Excess glucose in the blood is very damaging. It affects the brain by depleting neurotransmitters, B vitamins (which are needed to make neurotransmitters) and magnesium levels (affects your liver and nervous system). Diabetes is a leading cause of early death – it causes heart disease, stroke, blindness, amputation, neurological disorders and Alzheimer’s if left untreated. I can think of better ways to go.
High blood glucose also causes the formation of deformed molecules called AGES. The body does not recognise AGES, so it initiates an immune reaction – inflammation. This has many negative effects on the gut (find out more about Inflammation - The Source Of Most Woes) but these structures also contribute to the degeneration of the brain and its functioning. People with diabetes are at least twice as likely to develop Alzheimer’s and around 80% of people with Alzheimer’s also have some form of diabetes or disturbed glucose metabolism.
Is the solution to inject more insulin? No, the solution, surely, is to CONSUME LESS GLUCOSE.
Refined Versus Unrefined Carbohydrates And The Impact On Gut Microbes
Refined carbohydrates – sugar, high fructose corn syrup (HFCS) (a cheap glucose/fructose mix used in a mind-boggling array of foodstuffs) white rice, white pasta, white bread, pastries, cakes, biscuits – have been detached from their natural fibre during processing and their effect on my system is this – they are digested into their basic glucose and fructose components in my small intestine and absorbed rapidly into my bloodstream. When I am consuming excess of it, I cannot absorb it all in my small intestine so some of it gets through to my large intestine (colon). This excess glucose causes some of my normal healthy gut microbes to be replaced by unhealthy species of microbes. High glucose/fructose diets have been shown in animals to disrupt the balance of gut microbes, encouraging pathogenic bacteria and species of bacteria that thrive on more glucose. These microbes send out new messages that start to alter my hormonal signals managing hunger and satiety and call to my brain for more glucose. In addition, these foods lack fibre. Nothing nourishing makes its way down to the microbes residing in my large intestine. No decent meal for the tribe. If I persistently fail to feed them fibre, I start to upset the ratio of helpful microbes to not so helpful microbes.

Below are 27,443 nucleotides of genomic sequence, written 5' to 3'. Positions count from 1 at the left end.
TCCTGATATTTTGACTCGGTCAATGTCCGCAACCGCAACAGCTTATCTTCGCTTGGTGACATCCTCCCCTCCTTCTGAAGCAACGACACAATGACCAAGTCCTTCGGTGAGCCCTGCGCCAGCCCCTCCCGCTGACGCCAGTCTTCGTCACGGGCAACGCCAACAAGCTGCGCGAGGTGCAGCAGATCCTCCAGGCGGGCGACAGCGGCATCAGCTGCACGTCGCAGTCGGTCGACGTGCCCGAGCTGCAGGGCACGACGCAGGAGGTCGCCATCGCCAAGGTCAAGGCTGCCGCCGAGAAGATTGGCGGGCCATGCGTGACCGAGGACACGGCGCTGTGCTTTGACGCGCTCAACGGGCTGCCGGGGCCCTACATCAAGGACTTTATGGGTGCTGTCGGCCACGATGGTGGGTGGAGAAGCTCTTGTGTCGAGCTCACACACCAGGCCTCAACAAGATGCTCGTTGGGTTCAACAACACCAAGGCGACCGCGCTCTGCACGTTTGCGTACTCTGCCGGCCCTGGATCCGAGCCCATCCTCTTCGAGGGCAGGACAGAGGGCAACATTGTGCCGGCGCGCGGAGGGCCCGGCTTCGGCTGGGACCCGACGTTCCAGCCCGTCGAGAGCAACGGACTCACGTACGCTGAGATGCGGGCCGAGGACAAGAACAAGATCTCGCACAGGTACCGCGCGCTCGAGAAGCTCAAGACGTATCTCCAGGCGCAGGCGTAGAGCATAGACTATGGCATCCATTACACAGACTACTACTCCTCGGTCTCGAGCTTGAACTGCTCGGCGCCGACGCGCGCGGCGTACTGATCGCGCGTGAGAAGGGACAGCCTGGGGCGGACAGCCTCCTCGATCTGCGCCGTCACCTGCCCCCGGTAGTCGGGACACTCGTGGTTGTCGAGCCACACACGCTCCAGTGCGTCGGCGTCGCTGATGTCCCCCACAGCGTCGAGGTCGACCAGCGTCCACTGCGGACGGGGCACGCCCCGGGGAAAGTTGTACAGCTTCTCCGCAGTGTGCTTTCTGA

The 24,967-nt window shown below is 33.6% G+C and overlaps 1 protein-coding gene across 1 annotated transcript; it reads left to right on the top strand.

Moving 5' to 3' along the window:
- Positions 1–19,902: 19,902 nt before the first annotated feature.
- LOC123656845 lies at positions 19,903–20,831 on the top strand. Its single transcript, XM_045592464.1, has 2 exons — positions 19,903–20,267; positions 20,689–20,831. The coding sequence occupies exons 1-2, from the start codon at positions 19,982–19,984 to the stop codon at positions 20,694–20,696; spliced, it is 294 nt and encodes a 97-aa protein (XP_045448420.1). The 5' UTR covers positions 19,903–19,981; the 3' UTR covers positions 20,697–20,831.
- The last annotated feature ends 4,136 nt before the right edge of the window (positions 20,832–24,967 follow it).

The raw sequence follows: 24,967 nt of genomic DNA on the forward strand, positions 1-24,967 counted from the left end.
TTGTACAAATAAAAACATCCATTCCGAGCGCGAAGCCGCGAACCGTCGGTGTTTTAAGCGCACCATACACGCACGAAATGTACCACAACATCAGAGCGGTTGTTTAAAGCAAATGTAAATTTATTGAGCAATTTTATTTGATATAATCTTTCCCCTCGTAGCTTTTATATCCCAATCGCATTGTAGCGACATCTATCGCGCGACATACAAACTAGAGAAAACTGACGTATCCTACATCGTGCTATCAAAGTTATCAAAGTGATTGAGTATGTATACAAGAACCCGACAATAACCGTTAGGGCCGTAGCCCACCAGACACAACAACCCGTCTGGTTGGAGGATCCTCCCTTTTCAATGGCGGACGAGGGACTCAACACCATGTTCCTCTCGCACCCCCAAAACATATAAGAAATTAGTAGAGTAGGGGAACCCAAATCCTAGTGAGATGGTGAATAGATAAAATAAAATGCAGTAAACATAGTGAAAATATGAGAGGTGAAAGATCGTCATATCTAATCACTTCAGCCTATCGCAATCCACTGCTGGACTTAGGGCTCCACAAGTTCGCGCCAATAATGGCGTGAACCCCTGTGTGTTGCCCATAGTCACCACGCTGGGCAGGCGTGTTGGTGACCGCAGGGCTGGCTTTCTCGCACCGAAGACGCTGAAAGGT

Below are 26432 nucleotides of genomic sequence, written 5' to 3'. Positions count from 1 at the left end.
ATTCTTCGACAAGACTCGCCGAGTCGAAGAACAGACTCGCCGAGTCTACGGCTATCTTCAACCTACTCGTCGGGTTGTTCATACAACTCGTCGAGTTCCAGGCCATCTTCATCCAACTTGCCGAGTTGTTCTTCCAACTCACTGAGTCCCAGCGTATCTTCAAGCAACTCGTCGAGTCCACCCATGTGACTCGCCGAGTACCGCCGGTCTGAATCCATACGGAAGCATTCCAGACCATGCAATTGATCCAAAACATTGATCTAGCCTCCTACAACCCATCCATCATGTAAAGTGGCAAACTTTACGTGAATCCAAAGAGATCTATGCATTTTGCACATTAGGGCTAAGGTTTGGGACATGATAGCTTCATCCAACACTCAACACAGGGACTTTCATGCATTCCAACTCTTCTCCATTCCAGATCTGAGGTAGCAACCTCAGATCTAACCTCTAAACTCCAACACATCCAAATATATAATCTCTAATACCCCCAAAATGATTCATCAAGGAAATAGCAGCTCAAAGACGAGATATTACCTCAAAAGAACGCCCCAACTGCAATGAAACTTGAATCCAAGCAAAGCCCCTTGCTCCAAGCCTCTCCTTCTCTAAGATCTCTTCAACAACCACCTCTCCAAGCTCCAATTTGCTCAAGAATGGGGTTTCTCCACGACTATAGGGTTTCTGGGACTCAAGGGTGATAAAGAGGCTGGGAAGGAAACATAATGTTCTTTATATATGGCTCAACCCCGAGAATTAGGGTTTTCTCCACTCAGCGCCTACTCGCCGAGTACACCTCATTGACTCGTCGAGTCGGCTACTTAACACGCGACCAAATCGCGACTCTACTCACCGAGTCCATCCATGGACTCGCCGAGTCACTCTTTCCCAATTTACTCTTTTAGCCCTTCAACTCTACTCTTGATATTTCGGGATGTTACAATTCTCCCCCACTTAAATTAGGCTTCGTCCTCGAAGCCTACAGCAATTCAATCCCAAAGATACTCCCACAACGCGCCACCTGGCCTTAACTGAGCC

Unrefined complex carbohydrates are different to refined carbohydrates
Beans, greens, brown rice, vegetables, legumes, whole grains also break down to glucose (and fructose) but they contain fibre which slows the rate of glucose/fructose release into our bloodstream thereby prompting a less extreme insulin response. Which results in less inflammation in the long term. Importantly, fibre from these foods also survives into the colon to provide soluble fibre for my microbial tribe to feed on. They also provide insoluble fibre, which can’t be absorbed by my body but helps to bulk out my poo and keep my colon healthy. These foodstuffs also contain all sorts of nutrients that my body needs. Soluble fibre is fermented by my gut bacteria. It encourages helpful bacteria to proliferate and, as they ferment, they produce short-chain fatty acids, some of which are used as energy by the cells of our body as well as for maintenance and growth of our microbes.
Blood glucose and microbes
Blood glucose levels reflect not just dietary carbohydrate consumption but also the balance of bacteria in the gut. A study from The University of Amsterdam has improved blood sugar issues and reduced insulin resistance in more than 250 diabetic people using fecal transplantation from healthy lean non-diabetics. Certain species of gut bacteria help control blood sugar levels. This sort of research is starting to show us that not only should we be thinking about the direct consequences of a diet high in refined carbohydrates in terms of high blood glucose levels, insulin resistance and inflammation, but we should also be thinking in terms of the role our gut bacteria play in this process and the impact what we eat has on which bacteria proliferate. They influence our metabolism, the way we store fat, levels of glucose, they express genes that relate to metabolism and respond to hormones that make us feel hungry or full. What we eat influences whether they do this to support good health or to hijack it.
Increase our intake of naturally occurring whole foods – vegetables of all types. Whilst they contain glucose, they also contain fibre and many nutrients our body needs. And they feed our beneficial bacteria. Which then feed us.
Reduce our intake of refined, highly processed foods – cakes, biscuits, white rice, white pasta, white bread, pastries…. they give us more glucose than we can cope with and do not benefit us in terms of nutritional content.